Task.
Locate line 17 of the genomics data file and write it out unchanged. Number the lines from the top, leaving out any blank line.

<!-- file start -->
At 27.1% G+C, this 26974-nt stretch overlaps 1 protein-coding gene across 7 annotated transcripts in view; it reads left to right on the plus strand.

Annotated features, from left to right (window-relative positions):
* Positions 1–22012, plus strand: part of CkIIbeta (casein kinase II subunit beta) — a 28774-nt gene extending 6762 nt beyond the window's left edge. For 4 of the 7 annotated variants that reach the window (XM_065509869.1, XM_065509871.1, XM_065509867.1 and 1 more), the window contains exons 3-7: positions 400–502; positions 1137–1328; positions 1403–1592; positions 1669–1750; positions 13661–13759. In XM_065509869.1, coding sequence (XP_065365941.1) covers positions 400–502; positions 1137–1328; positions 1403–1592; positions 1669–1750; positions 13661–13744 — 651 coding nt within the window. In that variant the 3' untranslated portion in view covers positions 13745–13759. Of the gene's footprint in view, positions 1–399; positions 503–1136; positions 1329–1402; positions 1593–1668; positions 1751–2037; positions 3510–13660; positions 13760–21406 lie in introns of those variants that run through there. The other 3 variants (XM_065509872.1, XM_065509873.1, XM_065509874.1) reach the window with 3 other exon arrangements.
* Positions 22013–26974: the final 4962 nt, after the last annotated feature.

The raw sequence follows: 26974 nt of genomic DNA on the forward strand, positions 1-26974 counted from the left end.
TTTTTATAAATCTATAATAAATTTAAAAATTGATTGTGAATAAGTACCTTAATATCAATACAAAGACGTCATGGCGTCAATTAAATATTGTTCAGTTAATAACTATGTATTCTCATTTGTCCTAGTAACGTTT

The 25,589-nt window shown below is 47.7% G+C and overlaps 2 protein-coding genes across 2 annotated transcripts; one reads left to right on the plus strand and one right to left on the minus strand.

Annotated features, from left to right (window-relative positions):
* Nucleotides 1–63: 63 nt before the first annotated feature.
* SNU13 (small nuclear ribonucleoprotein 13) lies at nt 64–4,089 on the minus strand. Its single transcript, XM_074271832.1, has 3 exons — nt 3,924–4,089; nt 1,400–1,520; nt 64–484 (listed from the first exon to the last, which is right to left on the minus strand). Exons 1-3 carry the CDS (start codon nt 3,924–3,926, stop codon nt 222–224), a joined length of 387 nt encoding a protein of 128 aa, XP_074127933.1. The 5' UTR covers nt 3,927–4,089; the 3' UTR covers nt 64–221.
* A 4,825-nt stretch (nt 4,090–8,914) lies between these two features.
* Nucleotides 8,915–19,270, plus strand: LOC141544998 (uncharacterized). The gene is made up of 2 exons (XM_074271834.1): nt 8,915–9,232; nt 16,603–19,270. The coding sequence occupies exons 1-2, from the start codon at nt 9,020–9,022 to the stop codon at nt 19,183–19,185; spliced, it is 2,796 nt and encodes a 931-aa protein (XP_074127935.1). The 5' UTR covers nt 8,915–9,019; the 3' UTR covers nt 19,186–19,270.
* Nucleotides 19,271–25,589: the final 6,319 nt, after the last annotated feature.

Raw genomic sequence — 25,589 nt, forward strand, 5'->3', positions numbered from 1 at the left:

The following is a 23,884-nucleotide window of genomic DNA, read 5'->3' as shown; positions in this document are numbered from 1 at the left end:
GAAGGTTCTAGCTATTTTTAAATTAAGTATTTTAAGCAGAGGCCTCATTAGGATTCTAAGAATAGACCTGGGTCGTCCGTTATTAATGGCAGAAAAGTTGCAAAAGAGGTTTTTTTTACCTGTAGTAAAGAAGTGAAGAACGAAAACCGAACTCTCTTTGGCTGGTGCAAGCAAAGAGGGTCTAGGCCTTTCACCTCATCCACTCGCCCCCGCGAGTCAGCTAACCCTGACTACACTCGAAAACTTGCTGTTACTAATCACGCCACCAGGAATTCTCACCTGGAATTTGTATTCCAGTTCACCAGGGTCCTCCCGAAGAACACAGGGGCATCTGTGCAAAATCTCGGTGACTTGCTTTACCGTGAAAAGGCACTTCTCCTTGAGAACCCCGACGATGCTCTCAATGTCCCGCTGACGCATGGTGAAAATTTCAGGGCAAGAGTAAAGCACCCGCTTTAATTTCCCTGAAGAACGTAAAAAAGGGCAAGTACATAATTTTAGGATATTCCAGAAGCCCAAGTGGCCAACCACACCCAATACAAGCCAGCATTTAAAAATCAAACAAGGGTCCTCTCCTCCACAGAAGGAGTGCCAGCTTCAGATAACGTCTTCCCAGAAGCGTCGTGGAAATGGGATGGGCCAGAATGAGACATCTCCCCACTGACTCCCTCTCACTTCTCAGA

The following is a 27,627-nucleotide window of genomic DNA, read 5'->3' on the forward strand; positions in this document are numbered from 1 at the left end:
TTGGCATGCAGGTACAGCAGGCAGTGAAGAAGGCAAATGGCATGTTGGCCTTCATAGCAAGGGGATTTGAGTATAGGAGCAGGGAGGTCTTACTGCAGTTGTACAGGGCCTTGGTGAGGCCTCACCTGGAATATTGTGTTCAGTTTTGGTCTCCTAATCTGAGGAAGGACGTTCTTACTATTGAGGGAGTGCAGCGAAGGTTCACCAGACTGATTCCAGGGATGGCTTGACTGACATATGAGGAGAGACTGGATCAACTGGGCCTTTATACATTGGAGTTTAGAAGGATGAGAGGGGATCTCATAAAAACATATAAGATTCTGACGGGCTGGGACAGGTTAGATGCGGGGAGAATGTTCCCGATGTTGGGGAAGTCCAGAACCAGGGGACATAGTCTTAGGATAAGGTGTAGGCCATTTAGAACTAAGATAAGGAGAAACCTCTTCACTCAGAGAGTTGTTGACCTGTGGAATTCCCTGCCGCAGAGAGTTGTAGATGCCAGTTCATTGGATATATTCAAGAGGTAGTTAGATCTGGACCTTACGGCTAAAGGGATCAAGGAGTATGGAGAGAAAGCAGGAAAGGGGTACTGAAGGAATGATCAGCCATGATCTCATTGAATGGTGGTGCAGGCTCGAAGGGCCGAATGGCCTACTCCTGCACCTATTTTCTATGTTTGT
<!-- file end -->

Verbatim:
The following is a 27,627-nucleotide window of genomic DNA, read 5'->3' on the forward strand; positions in this document are numbered from 1 at the left end: